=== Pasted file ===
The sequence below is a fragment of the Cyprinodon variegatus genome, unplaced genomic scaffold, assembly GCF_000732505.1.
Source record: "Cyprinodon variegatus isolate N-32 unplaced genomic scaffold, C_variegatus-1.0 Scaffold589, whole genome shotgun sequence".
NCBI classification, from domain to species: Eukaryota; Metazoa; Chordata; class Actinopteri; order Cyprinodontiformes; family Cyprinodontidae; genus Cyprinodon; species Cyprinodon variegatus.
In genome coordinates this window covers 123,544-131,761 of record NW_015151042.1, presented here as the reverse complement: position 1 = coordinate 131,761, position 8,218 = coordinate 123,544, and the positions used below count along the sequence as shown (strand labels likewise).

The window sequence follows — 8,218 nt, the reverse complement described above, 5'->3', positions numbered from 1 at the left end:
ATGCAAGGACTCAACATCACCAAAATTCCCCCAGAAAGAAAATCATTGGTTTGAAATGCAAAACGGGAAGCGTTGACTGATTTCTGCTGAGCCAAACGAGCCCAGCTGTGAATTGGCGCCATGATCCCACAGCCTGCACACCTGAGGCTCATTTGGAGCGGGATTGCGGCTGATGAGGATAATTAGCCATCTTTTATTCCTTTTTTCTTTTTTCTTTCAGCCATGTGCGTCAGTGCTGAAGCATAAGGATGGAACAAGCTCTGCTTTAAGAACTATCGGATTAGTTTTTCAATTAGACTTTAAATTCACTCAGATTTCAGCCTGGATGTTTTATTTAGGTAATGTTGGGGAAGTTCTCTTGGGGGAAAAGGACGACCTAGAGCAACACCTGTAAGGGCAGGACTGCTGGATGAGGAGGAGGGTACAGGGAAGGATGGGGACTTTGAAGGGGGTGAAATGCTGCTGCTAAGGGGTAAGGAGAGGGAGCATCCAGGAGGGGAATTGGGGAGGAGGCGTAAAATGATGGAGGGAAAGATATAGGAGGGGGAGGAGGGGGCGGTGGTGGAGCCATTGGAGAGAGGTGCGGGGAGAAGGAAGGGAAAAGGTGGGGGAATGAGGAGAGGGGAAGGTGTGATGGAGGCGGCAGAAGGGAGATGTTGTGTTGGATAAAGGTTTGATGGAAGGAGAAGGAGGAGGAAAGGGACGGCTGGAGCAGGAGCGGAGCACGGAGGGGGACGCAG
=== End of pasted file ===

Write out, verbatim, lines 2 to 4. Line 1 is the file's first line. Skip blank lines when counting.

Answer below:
Source record: "Cyprinodon variegatus isolate N-32 unplaced genomic scaffold, C_variegatus-1.0 Scaffold589, whole genome shotgun sequence".
NCBI classification, from domain to species: Eukaryota; Metazoa; Chordata; class Actinopteri; order Cyprinodontiformes; family Cyprinodontidae; genus Cyprinodon; species Cyprinodon variegatus.
In genome coordinates this window covers 123,544-131,761 of record NW_015151042.1, presented here as the reverse complement: position 1 = coordinate 131,761, position 8,218 = coordinate 123,544, and the positions used below count along the sequence as shown (strand labels likewise).